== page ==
Fund for Change, whose officials did not respond to requests for comment, spent nearly $7.1 million and was primarily financed by Philadelphia-based PA Alliance Action.

Established as a 501(c)4 nonprofit that does not disclose its donors, PA Alliance Action is one of a few dark-money groups that spent money that paid for ads in legislative races.

Most of the other top-spending groups — the governor’s eponymous Wolf PAC, the Pennsylvania Service Employees International Union, the Pennsylvania State Education Association and a PAC representing the Philadelphia Trial Lawyers Association — also mostly supported Democrats.

“Money was not a problem for the first time ever,” said Jamie Perrapato, executive director of Turn PA Blue, a group that raised about $800,000 for Democratic candidates.

Turn PA Blue made the direct contributions to candidates while also organizing volunteers to call, text and write postcards to hundreds of thousands of voters.

At the end of the day, Perrapato said, “it was very hard to get our message across.” The message itself wasn’t necessarily bad, she said, but it was overpowered by the presidential campaign and their domination in every news cycle.

“This election was about one thing and one thing only, and that was (President Donald) Trump,” Perrapato said. “People came out and voted for (Joe) Biden, but that didn’t mean they were going to stick with us down-ticket.”

High turnout for and against Trump made an impact, she and others said. So, too, did Democrats not doing door-to-door canvassing — valuable moments of in-person conversation that they said was key to their success in the 2018 midterms — for most of the summer and fall because of the pandemic.

Republicans’ continued door-knocking could “be as big a factor” as anything, said Berwood Yost, director of the Center for Opinion Research at Franklin & Marshall College.

“Not having that ground game could be as important as not having that digital game,” Yost said, referencing another open debate about how much money the campaigns should have invested in social media and digital platforms rather than traditional and expensive TV ads.


Second-guessing tactics

The question is on the minds of activists like Laslo Boyd, whose group ChangePA raised $450,000 for a select group of Democrats.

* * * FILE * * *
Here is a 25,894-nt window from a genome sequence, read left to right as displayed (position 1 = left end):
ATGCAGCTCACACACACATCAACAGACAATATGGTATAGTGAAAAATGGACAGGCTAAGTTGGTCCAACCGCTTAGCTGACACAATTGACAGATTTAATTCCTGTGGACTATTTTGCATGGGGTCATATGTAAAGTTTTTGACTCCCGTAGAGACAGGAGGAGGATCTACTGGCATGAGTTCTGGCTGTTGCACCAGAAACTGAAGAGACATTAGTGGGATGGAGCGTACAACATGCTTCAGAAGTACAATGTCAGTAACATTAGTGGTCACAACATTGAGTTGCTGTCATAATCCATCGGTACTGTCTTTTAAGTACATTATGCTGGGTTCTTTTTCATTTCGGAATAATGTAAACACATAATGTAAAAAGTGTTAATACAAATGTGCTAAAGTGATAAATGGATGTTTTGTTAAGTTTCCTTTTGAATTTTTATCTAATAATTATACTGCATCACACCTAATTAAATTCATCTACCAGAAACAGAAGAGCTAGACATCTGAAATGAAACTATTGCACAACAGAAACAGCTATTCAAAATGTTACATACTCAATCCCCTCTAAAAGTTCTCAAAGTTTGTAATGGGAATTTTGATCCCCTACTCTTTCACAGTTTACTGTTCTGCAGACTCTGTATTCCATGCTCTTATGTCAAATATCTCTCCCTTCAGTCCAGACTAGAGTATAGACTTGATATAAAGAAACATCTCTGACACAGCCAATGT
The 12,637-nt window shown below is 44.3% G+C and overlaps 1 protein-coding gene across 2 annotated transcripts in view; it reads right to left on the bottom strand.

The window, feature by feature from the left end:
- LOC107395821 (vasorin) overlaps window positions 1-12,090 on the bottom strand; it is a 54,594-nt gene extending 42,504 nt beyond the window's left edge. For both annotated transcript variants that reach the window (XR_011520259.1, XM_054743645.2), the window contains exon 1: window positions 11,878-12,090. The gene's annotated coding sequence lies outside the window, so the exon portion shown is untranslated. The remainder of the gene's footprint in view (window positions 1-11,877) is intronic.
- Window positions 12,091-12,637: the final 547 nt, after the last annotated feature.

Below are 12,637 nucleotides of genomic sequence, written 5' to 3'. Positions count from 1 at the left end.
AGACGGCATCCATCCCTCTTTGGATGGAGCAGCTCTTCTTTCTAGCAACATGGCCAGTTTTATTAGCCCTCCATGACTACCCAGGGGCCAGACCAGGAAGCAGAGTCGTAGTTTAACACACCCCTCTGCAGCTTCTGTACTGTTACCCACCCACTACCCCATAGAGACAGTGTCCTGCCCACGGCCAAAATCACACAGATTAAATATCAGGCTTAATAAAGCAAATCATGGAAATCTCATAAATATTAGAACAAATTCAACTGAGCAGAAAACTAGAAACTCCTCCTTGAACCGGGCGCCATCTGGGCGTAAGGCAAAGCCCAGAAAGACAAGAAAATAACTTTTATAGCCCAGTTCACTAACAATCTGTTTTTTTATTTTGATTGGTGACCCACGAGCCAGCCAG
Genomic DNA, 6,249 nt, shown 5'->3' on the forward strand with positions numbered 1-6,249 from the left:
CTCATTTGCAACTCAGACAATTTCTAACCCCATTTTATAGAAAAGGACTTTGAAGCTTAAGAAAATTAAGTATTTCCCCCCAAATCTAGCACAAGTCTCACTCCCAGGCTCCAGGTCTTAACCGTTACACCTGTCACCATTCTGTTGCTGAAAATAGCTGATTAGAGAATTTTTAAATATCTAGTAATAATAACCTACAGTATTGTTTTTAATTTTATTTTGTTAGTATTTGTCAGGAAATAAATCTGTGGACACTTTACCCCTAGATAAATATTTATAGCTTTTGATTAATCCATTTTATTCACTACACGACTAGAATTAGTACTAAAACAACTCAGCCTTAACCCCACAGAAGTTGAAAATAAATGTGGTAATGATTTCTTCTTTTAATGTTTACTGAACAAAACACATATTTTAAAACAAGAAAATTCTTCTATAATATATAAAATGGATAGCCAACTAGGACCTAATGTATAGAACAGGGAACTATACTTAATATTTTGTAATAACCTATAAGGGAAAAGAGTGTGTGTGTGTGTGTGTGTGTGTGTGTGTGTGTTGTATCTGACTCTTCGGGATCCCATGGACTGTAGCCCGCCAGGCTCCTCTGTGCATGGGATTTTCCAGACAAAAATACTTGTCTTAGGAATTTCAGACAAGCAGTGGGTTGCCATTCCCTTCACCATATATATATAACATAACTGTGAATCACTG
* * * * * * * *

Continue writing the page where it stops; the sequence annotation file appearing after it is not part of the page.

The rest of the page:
Democratic challengers “almost without exception had enough money,” but analyzing how each candidate spent ChangePA’s donations, roughly $30,000 per candidate, will be important, said Boyd, a former political science teacher who previously was involved in Maryland state politics.

Part of the group’s decisions on which candidates to support last year was determined by asking if the candidate had a social media manager in addition to a campaign manager. The idea of shifting more resources to platforms like Facebook might be a priority in the future, he said.

“You need to learn lessons from elections, but you try and avoid learning the wrong ones. And this is going to be tricky,” he said.

Brouillette said it was a combination of strategy, messaging and overspending by Democrats that helped down-ballot Republicans.

“The analogy I’ve used is, ‘You’ve got to water the plant, but you can also overwater it and kill it.’ I don’t know if that’s what happened here, but it was certainly not well-spent money,” Brouillette said.

The cost of insurrection

Part of Brouillette’s strategy was to send mailers out at the beginning of the summer, before there was too much noise in the final stretch of the campaign, and to target quieter markets rather than the expensive and noisy Philadelphia area.

Brouillette said he could not have spent more money in the races his group targeted without feeling like it was oversaturation.

But that doesn’t mean fundraising and spending won’t increase even more in the next cycle.

Top-tier open races for governor and U.S. Senate will be on the ballot. Plus, legislative and congressional candidates will run in districts that will be redrawn before the midterm election.

This once-in-a-decade redistricting will especially energize candidates who might have lost in 2020 but could find hope in more favorable districts next time, observers said.

“As long as politics is involved in our money, you’re going to have money in politics,” Brouillette said.

Follow The Caucus on Twitter ​@CaucusPA, ​@BEBumsted, ​@Wrschgn and ​@SamJanesch.